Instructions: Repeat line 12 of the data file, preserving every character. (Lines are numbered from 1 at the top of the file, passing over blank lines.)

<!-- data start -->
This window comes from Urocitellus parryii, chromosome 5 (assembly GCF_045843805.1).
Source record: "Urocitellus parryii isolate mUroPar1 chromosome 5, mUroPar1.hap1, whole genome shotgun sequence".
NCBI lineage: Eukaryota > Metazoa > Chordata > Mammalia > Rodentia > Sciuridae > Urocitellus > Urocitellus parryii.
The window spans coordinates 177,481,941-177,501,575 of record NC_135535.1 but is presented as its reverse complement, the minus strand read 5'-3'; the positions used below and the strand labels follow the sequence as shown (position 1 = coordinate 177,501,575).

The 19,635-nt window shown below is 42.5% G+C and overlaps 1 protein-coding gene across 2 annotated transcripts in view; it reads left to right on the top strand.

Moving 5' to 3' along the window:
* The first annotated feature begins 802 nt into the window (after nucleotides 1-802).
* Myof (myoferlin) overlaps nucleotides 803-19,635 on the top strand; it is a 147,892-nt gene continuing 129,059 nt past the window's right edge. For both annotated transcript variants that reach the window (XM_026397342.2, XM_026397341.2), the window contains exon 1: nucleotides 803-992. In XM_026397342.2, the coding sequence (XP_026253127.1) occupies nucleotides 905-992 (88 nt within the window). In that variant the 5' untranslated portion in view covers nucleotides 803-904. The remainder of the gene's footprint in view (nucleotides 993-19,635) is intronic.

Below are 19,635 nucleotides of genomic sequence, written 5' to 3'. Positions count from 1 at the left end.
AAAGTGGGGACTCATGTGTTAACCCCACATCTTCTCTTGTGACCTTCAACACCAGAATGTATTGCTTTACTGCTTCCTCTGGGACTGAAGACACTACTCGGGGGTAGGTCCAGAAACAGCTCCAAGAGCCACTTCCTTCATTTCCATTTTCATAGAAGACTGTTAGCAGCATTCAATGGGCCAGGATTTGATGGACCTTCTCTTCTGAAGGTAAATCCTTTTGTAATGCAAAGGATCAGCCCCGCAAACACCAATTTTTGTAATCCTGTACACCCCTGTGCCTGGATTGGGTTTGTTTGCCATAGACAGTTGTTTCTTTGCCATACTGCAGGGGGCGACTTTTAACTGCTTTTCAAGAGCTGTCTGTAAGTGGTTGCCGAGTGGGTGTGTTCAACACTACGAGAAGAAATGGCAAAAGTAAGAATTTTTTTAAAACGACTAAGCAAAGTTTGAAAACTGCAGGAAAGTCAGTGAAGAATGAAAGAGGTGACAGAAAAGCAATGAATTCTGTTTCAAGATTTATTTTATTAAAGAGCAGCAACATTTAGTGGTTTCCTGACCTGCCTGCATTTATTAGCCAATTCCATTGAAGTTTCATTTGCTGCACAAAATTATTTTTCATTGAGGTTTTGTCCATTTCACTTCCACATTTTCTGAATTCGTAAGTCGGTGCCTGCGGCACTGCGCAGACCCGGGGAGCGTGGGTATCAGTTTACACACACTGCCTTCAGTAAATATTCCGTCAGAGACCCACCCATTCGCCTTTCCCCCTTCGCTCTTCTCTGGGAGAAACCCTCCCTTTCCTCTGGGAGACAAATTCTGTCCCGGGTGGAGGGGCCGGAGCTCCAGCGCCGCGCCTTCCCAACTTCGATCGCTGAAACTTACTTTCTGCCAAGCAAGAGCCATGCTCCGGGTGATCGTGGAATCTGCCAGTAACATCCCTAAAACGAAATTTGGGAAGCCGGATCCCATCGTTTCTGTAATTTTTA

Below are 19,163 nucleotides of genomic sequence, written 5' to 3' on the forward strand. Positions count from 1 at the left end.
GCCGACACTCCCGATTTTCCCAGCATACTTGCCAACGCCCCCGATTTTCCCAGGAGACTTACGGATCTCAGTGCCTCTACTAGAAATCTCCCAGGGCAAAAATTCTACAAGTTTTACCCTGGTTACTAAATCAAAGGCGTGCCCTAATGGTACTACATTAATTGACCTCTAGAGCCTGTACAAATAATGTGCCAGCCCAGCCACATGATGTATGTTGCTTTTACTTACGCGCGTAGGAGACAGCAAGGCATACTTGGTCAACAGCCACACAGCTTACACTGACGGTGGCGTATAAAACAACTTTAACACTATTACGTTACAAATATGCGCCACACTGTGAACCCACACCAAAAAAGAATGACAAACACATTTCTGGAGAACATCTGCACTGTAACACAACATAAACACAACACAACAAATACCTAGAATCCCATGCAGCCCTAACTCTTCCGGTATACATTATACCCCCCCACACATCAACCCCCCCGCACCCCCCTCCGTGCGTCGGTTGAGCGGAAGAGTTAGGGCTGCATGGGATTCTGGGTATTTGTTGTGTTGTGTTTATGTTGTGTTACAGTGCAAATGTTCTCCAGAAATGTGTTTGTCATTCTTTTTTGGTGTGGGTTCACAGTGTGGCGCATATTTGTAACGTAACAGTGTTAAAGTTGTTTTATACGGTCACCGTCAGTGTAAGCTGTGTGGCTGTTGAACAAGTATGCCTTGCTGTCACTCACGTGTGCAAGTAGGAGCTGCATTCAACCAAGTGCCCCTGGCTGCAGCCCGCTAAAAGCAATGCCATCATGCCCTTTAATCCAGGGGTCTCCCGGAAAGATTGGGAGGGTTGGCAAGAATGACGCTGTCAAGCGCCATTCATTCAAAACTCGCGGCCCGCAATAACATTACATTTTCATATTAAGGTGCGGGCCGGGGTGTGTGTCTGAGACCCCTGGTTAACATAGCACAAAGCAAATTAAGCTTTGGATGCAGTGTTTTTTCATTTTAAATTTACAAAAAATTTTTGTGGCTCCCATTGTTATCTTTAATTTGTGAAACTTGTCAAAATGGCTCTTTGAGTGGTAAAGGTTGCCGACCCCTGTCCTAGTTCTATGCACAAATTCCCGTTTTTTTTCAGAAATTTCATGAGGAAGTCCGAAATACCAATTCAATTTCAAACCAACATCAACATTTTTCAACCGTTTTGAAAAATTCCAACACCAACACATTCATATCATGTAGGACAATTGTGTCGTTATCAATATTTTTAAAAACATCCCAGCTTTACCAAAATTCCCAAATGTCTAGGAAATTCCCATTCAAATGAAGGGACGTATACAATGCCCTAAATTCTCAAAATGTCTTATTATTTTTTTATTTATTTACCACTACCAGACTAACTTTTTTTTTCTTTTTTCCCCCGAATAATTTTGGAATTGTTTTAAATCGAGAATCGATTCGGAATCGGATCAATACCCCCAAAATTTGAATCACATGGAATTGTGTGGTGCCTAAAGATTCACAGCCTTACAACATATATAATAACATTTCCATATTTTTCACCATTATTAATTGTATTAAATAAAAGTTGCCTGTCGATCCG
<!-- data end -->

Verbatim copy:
GCCGACACTCCCGATTTTCCCAGCATACTTGCCAACGCCCCCGATTTTCCCAGGAGACTTACGGATCTCAGTGCCTCTACTAGAAATCTCCCAGGGCAAAAATTCTACAAGTTTTACCCTGGTTACTAAATCAAAGGCGTGCCCTAATGGTACTACATTAATTGACCTCTAGAGCCTGTACAAATAATGTGCCAGCCCAGCCACATGATGTATGTTGCTTTTACTTACGCGCGTAGGAGACAGCAAGGCATACTTGGTCAACAGCCACACAGCTTACACTGACGGTGGCGTATAAAACAACTTTAACACTATTACGTTACAAATATGCGCCACACTGTGAACCCACACCAAAAAAGAATGACAAACACATTTCTGGAGAACATCTGCACTGTAACACAACATAAACACAACACAACAAATACCTAGAATCCCATGCAGCCCTAACTCTTCCGGTATACATTATACCCCCCCACACATCAACCCCCCCGCACCCCCCTCCGTGCGTCGGTTGAGCGGAAGAGTTAGGGCTGCATGGGATTCTGGGTATTTGTTGTGTTGTGTTTATGTTGTGTTACAGTGCAAATGTTCTCCAGAAATGTGTTTGTCATTCTTTTTTGGTGTGGGTTCACAGTGTGGCGCATATTTGTAACGTAACAGTGTTAAAGTTGTTTTATACGGTCACCGTCAGTGTAAGCTGTGTGGCTGTTGAACAAGTATGCCTTGCTGTCACTCACGTGTGCAAGTAGGAGCTGCATTCAACCAAGTGCCCCTGGCTGCAGCCCGCTAAAAGCAATGCCATCATGCCCTTTAATCCAGGGGTCTCCCGGAAAGATTGGGAGGGTTGGCAAGAATGACGCTGTCAAGCGCCATTCATTCAAAACTCGCGGCCCGCAATAACATTACATTTTCATATTAAGGTGCGGGCCGGGGTGTGTGTCTGAGACCCCTGGTTAACATAGCACAAAGCAAATTAAGCTTTGGATGCAGTGTTTTTTCATTTTAAATTTACAAAAAATTTTTGTGGCTCCCATTGTTATCTTTAATTTGTGAAACTTGTCAAAATGGCTCTTTGAGTGGTAAAGGTTGCCGACCCCTGTCCTAGTTCTATGCACAAATTCCCGTTTTTTTTCAGAAATTTCATGAGGAAGTCCGAAATACCAATTCAATTTCAAACCAACATCAACATTTTTCAACCGTTTTGAAAAATTCCAACACCAACACATTCATATCATGTAGGACAATTGTGTCGTTATCAATATTTTTAAAAACATCCCAGCTTTACCAAAATTCCCAAATGTCTAGGAAATTCCCATTCAAATGAAGGGACGTATACAATGCCCTAAATTCTCAAAATGTCTTATTATTTTTTTATTTATTTACCACTACCAGACTAACTTTTTTTTTCTTTTTTCCCCCGAATAATTTTGGAATTGTTTTAAATCGAGAATCGATTCGGAATCGGATCAATACCCCCAAAATTTGAATCACATGGAATTGTGTGGTGCCTAAAGATTCACAGCCTTACAACATATATAATAACATTTCCATATTTTTCACCATTATTAATTGTATTAAATAAAAGTTGCCTGTCGATCCG